(See of 90,000 men. Jealousy at his elevation Northern Mythology.)

had already thinned the ranks of the Wall. (See Architecture, vol. i, p. Scottish hero, who, having resigned the 331.)

regency, retained his command only over Wall-FLOWER (cheiranthus cheiri); a his particular followers. The Scottish cruciferous plant, which grows in the army, under the steward of the kingdom, clefts of rocks and old walls, in most parts and Comyn, of Badenoch, waited the apof Europe. The stem is naked, hard, and proach of Edward at Falkirk (q. v), where almost woody at the base, dividing above an engagement took place in the summer into leafy branches. The flowers are of 1298, in which the English were comlarge, of a fine golden-yellow in the wild pletely victorious. Wallace retired to the plant, and agreeably scented. In the cul- mountains, resumed hissystemof predatory tivated plant, the flowers are of various warfare, and maintained his independence and brilliant colors, and attain a much at the head of those who still continued larger size. Double and semi-double va- attached to him. King Edward at length rieties are common in gardens. It is a obtained possession of the person of his beautiful and favorite ornamental plant. formidable adversary, through the treachBeing an acrid and hardy evergreen, it is ery of sir John Monteith ; and the delivsometimes sown in pastures, together with erer of his country, being conveyed to parsley, thyme, &c., as a preventive of London, suffered the death of a traitor, the rot in sheep. About thirty species of Aug. 23, 1305. His memory is still highcheiranthus are known, almost exclusively ly revered in Scotland, and his deeds have confined to the eastern continent, several been the frequent theme of the poet and of which have been long cultivated in the historian. gardens.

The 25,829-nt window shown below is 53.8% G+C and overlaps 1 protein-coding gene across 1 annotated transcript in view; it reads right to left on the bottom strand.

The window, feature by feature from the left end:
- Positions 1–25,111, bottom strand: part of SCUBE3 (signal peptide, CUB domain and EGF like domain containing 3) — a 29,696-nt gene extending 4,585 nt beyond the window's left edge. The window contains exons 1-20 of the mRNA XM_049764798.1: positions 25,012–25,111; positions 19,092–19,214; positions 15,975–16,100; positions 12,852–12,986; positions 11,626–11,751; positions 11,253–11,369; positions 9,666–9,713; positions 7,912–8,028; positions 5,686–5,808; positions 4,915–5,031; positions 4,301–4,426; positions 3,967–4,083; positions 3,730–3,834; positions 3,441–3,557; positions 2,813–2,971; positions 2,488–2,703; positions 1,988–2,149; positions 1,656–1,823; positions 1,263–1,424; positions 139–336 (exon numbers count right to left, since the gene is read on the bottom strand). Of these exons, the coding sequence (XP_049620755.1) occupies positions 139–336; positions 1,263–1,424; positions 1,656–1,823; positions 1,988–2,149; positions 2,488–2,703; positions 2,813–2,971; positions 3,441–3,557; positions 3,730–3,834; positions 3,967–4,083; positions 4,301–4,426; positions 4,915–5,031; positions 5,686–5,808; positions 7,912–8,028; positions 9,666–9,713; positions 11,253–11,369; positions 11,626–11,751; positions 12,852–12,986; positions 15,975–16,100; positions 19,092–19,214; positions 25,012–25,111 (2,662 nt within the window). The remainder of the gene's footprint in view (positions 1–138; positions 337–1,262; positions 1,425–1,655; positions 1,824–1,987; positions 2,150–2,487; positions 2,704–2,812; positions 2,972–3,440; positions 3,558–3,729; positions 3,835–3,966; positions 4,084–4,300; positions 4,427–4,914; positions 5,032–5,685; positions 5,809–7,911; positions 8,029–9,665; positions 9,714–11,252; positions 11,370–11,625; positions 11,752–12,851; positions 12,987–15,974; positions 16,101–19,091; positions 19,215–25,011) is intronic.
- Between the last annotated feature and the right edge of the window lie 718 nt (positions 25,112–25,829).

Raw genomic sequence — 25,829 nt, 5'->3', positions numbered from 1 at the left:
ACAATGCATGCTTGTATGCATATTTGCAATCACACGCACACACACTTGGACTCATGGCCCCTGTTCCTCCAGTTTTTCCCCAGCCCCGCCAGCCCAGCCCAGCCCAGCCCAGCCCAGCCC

WALLACHIA. (See Walachia.) WALLACE, sir William ; a celebrated WALLENSTEIN, Albert, count of (propScottish patriot and warrior, who was the erly Waldstein); duke of Friedland, genson of a small landholder of an ancient eralissimo of the Austrian army in the family in the west of Scotland. Possess- thirty years' war, a man whose name exing great strength of body and undaunted cites mingled emotions of admiration and courage, as well as a warm attachment to abhorrence; for, though his achievements his native country, he beheld its subjuga- were great, he knew no motive but ambition by the English king, Edward I (9.v.), tion, and scrupled at no means of gratifywith the utmost impatience, and resolved ing it. He was the terror of his contemto undertake the task of liberating Scot- poraries, and, in the short period of land from a foreign yoke. Having col- 1625—34, exercised a powerful influence lected a small band of followers, he com- on events, and has therefore met with mamenced an irregular warfare with the ny historians. But the veil which hangs English troops left to secure the conquests over the last scene of his life has not of Edward; and his enterprising spirit been wholly removed by any of them.and local knowledge soon rendered him a Albert of Waldstein, born at Prague, in formidable foe. In 1297, he planned an 1583, was descended from a distinguished attack on the English justiciary at Scone; Bohemian family, which was attached to but that officer and his colleagues eluded the Protestant religion. For the instructhe danger by flight. Many of the barons, tions which he received under the paterencouraged by this success, joined the nal roof, and in the celebrated Protestant standard of Wallace, or secretly favored school at Goldberg, in Silesia, he had no his designs. Earl Warenne, the govern- taste. His restless, impetuous disposition or of Scotland, under king Edward, as- was hostile to discipline, and, in all missembled an army of 40,000 men, with chievous exploits, he was the leader of which he marched against the Scottish his fellow scholars, over whom he exerchampion, who retreated to Cambusken- cised a certain supremacy. He behaved

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VOL. XIII.